6 Tips for Writing About Your Family
If you’ve decided to write a nonfiction account of your and your family’s story, here are a few writing tips to keep in mind:
- Prepare your family. Having an honest conversation with your whole family about how and why you’re sharing this personal narrative may help relieve a little of the stress that comes with writing about family. There’s no guarantee it will go over well, but prepping your family will also brace you for their reaction to your writing project. Already knowing how it will be received (even if negatively) by family before they read it for the first time may help mitigate any emotional surprises that will arise.
- Provide background. Everyone’s life story is different—not everyone grows up in a happy family or with their mom and dad—but it’s important to recognize that human beings are often the products of their upbringing. It’s easy to paint others as the bad guys in your personal life, especially when they’ve caused you pain. However, when sharing these difficult life experiences with others, those family relationships also need context. Every family history has its own trauma, mental illness, or other pivotal life event that changes who people are or how they behave. Writing compassionately about your family life can convey your own story that is honest, yet still fair and understanding, rather than vilifying.
- Interview your family. Sit down with willing members of your family and ask them any relevant questions you may have regarding their history. You can fill in any mysteries of your family tree or figure out how estranged relationships emerged. You can discover where certain family traditions originated from or how particular relationships between primary and extended family members really were. Hearing another family member’s point of view or specific memory regarding real life events can possibly fill in any gaps in your own knowledge, paving the way for your narrative writing, while also providing key information for future generations.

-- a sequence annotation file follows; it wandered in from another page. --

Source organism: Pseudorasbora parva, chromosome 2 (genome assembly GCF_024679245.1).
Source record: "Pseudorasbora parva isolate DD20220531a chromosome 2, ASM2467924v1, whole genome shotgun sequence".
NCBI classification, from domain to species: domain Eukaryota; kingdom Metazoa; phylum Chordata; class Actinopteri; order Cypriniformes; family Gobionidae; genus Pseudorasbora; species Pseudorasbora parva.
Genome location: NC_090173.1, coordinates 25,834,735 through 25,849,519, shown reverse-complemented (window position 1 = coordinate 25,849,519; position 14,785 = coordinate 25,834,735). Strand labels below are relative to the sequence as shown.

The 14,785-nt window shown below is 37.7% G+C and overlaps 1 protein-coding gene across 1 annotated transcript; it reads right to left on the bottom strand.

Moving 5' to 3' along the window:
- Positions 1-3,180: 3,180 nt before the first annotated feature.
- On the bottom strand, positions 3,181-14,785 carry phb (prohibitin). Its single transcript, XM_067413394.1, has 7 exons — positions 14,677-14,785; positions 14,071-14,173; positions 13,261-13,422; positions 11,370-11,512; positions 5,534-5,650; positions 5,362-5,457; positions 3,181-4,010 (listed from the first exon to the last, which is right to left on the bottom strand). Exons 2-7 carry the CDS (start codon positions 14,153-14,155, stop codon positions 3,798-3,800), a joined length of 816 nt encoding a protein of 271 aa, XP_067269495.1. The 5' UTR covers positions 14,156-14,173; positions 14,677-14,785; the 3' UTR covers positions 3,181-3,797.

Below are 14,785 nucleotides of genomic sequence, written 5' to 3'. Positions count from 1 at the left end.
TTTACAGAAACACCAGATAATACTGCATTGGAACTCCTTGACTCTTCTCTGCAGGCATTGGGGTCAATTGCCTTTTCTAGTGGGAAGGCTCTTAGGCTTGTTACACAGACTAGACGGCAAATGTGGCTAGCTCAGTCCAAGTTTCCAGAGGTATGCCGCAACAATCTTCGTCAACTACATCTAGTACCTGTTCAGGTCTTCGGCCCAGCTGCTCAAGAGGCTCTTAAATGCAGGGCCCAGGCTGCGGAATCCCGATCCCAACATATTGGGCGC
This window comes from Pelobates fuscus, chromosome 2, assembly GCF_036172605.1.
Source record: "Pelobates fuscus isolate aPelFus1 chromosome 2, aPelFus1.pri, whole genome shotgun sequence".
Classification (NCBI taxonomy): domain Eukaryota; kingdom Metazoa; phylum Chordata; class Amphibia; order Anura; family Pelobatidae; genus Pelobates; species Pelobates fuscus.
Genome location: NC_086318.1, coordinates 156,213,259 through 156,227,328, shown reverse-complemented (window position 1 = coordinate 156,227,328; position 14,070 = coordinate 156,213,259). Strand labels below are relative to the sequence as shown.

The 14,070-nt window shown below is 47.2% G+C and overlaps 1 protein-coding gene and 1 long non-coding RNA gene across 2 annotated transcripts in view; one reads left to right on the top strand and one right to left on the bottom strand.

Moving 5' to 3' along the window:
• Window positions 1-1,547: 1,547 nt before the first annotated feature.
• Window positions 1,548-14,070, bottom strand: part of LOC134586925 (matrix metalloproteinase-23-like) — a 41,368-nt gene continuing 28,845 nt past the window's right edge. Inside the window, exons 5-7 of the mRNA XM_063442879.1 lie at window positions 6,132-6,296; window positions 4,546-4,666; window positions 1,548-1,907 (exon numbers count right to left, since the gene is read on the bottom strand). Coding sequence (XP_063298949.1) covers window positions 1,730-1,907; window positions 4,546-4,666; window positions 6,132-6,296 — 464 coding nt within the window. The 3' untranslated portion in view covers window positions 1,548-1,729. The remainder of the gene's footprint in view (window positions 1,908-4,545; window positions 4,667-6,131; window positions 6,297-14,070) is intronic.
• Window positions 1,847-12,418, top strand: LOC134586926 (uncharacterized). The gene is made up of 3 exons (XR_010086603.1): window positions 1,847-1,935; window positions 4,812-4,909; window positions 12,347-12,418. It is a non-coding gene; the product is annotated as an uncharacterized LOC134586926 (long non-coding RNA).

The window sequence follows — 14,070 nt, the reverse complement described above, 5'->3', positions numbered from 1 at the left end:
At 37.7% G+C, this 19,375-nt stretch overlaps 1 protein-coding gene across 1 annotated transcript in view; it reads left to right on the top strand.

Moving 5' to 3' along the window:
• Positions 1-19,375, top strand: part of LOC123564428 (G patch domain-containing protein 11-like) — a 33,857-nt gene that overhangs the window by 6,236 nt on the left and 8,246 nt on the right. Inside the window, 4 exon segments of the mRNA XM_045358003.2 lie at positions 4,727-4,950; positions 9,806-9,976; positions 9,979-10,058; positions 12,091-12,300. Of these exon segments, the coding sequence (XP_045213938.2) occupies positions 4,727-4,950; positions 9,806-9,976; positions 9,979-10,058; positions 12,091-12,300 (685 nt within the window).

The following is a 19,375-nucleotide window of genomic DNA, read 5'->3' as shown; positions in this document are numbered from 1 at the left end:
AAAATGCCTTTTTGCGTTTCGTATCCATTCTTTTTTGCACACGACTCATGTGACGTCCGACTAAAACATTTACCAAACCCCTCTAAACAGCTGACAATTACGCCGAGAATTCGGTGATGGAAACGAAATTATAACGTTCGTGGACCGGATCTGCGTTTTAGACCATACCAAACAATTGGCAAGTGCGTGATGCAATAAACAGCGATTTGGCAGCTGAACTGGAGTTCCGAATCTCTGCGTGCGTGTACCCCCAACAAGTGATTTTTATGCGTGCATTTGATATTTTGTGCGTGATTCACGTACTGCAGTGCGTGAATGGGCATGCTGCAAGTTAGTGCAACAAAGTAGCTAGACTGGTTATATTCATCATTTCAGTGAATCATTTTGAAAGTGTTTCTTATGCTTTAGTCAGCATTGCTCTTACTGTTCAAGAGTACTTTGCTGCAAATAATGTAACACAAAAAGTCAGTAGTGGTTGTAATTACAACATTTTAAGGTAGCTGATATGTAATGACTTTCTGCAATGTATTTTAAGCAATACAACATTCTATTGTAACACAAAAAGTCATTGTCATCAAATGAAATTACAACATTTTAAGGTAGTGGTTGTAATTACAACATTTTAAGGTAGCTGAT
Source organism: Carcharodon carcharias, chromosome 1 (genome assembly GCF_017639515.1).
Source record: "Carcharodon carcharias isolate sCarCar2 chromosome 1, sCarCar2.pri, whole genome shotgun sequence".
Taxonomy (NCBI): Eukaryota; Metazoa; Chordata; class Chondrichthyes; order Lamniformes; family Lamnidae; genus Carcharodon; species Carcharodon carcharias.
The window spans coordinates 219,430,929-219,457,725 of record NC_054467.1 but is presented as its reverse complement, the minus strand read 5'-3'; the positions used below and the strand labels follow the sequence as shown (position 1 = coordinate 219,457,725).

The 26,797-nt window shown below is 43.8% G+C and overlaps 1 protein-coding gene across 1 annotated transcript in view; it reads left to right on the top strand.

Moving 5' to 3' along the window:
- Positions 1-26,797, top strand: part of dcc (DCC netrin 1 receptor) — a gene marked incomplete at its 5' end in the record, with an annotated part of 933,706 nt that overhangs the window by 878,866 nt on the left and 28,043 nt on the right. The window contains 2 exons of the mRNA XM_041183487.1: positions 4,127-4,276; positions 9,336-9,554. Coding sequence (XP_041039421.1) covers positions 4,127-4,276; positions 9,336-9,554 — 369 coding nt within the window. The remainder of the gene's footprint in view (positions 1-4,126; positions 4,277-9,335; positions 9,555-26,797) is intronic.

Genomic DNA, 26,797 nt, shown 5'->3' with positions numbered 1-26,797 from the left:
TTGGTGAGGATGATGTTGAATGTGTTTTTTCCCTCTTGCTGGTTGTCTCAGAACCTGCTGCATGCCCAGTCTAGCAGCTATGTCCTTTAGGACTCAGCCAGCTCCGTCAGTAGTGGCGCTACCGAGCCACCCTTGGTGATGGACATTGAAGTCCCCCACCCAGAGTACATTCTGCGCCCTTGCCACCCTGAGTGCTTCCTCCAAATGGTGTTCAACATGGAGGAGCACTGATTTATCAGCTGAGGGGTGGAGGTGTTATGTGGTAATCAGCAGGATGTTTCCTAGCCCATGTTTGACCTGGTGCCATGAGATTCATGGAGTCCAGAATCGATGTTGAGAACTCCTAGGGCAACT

- Choose stories that represent your theme. Early on in your writing process, you may find yourself making a list of anecdotes about your family you plan on telling. However, a single memoir could not fit every story from a single lifetime, even if you come from a small family. Choose the stories and memories that pertain to the underlying message you want the audience to understand about your family. If your memoir is about transitioning into adult life while dealing with your younger brother’s addiction, keep the stories focused on and around that period of time in your life. Your theme can help keep your narrative on track, and also keep your memoir from becoming too long-winded.
- Write under a pseudonym. A pseudonym is a fake name used by a writer when writing and publishing their work in order to protect themselves, as well as for a variety of other reasons. If you’re too afraid of the backlash from family, you can always write your memoir under an assumed name. While you may not get the recognition for it, it’s a possible solution for those who only want to get their story out there, and don’t care about the credit.
- Revise wisely. The first draft of your nonfiction memoir makes a compelling read—but is it entirely true? Did you write a real and fair representation of all the family members involved? The events don’t have to be written in chronological order, but you should do your due diligence in ensuring that the stories told are accurately portrayed to the best of your ability.
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